Most people don’t have emergency funds — and if they do, they usually aren’t for very much.
Most experts recommend that you have at least six months worth of expenses squirreled away in an interest-generating account of your choice. And yet, most people don’t have this much liquid cash reserved for a crisis.
Although your life may be flying along without a hitch to this point, you can be sure that life won’t always be so smooth. By their very nature, crises are unexpected — and costly.
Let’s look at three of the most common personal disasters that catch people off-guard everyday, and their potential financial fallout:
- Lawsuits. This can stem from any number of occurrences — a divorce, an injury, even an argument that swells out of proportion. If you find yourself embroiled in a lawsuit, the odds are it will end up costing you a lot of money. You’ll most likely lose time at work, find adequate representation, and generally have your schedule thrown completely out of whack. Lawsuit funding and personal savings will be your best friends in these situations. An emergency fund can help ease the additional burden of temporary lawsuit costs by allowing you to keep paying the mortgage, buying groceries, and keeping your credit card and other bills paid.
- Injuries. Whether they’re at work, home or on the road, people get hurt all the time. In fact, the odds are very good that you’ll have more than one hospital stay in your life that lasts more that 24 hours. Obviously, hospital visits can run a lot longer than that. When it comes to driving, Americans have car accidents, on average, once every 18 years. That’s a long time to go between wrecks; and it’s no guarantee that you won’t have one sooner. If you do have one, hopefully, you aren’t seriously injured — but if you are, an emergency fund will keep you and your family afloat while you’re away from work.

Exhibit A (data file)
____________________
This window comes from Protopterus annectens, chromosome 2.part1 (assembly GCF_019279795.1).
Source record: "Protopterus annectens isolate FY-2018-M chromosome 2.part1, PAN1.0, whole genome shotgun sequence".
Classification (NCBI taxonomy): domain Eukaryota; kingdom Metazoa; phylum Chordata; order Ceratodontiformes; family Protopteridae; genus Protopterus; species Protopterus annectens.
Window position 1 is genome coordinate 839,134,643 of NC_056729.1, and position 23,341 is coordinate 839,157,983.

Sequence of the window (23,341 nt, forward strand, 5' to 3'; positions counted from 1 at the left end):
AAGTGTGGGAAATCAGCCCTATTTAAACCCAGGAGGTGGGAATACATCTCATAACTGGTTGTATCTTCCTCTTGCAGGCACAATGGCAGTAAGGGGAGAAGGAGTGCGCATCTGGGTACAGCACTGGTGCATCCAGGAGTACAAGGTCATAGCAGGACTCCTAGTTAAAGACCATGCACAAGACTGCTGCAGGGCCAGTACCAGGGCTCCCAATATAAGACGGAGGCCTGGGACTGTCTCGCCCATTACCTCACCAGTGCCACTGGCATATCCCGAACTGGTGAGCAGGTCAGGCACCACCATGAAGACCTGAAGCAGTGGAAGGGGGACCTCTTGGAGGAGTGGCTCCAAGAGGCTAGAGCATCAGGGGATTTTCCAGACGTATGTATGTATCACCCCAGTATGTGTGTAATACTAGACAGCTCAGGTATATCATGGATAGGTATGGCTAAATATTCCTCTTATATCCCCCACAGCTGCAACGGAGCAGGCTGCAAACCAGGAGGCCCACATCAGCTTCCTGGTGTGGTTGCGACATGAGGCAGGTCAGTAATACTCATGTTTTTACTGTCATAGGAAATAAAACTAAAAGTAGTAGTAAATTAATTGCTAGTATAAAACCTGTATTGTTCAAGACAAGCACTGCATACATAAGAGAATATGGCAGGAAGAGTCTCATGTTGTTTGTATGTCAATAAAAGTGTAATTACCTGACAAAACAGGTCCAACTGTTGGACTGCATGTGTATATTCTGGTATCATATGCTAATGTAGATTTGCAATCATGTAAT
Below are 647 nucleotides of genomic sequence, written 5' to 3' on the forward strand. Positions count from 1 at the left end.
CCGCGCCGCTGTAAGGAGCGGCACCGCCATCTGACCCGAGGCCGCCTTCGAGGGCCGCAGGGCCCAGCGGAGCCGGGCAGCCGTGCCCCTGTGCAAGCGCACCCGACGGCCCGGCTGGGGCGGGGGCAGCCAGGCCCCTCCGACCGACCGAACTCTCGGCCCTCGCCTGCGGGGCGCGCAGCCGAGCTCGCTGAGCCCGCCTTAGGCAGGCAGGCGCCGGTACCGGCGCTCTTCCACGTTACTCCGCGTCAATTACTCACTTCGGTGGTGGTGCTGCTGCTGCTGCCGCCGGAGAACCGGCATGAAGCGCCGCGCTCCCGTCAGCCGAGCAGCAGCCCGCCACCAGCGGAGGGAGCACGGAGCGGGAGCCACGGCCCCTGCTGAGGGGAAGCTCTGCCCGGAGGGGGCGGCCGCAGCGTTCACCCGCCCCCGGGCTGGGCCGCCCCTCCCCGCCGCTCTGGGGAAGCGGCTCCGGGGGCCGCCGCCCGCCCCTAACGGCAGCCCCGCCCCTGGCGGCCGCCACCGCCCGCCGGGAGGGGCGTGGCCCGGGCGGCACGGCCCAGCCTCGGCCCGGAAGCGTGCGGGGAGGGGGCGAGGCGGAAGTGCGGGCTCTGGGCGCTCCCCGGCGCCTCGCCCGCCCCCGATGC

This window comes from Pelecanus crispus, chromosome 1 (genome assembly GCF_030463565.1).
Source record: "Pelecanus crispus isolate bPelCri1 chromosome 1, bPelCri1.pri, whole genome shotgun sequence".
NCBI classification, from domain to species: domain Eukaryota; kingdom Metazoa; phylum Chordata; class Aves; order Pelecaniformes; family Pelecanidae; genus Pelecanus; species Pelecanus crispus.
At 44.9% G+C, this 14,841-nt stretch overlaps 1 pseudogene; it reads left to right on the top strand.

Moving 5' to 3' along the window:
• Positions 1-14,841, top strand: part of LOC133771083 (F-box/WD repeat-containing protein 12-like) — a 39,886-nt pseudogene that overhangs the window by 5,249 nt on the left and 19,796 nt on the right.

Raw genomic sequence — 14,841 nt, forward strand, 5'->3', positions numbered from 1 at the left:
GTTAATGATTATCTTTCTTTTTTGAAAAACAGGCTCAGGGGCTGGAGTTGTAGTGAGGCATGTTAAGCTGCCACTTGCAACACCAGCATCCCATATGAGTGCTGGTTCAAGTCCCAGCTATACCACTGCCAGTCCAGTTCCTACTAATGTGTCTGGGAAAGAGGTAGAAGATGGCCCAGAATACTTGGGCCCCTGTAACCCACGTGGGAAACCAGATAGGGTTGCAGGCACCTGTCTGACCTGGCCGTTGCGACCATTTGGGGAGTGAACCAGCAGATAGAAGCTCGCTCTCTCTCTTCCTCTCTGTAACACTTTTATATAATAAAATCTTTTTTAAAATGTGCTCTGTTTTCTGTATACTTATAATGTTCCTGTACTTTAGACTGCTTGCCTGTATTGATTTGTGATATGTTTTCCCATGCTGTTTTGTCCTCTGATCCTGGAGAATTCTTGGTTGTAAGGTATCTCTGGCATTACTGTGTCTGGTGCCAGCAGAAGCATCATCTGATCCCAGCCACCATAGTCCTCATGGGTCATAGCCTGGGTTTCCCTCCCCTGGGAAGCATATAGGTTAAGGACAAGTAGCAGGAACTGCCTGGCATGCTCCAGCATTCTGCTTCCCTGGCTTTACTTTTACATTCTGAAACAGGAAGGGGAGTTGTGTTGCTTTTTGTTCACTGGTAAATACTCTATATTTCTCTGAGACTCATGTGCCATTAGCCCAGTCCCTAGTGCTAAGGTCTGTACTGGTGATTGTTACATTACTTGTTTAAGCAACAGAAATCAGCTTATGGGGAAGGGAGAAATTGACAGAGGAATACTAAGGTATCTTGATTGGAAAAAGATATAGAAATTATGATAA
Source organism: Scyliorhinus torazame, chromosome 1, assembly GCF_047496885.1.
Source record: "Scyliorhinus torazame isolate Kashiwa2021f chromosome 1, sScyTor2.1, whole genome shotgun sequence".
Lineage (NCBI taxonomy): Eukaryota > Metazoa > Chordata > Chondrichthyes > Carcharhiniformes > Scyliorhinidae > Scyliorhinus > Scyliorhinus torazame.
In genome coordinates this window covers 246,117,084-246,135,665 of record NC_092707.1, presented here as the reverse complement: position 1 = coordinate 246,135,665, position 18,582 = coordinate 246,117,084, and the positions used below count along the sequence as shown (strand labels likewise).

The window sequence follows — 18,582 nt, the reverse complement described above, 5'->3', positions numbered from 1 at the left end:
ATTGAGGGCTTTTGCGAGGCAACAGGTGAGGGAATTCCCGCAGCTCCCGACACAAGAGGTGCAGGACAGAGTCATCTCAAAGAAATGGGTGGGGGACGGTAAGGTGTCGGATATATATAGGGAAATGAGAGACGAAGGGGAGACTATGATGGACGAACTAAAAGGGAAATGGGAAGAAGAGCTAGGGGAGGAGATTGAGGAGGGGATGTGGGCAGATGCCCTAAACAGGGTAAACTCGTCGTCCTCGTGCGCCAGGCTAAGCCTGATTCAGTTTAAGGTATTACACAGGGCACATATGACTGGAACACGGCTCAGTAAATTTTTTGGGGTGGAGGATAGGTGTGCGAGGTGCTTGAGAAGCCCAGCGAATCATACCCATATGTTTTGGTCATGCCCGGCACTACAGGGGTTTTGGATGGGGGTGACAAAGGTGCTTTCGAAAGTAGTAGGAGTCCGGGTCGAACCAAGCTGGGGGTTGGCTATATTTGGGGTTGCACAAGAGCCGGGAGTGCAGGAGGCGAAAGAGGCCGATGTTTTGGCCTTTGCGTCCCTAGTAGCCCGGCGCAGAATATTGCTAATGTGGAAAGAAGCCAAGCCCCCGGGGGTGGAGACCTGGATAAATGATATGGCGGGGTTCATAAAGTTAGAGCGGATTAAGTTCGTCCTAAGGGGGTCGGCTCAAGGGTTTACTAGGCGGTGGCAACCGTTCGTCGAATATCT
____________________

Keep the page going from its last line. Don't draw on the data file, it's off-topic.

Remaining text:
- Career changes. All of us have a dream job; something we would love to be doing but aren’t. An emergency fund may lessen the impacts of leaving the security of your old job for something a bit riskier financially, but more personally rewarding. After all, unless you can hit the ground running in your new endeavor, the odds are you’re probably going to have to take a temporary pay cut.
Emergency funds can be handy in a myriad of ways. True; in a best-case scenario, you should never have to use it — but if you do have to use your emergency fund, it’ll make it a lot easier for you to weather whatever financial storm comes your way.
So start now, saving a little bit every month, until you’ve got enough to get you by for half a year. Then, once you have your savings discipline worked out, you can start saving for other important things — like a well-deserved vacation.
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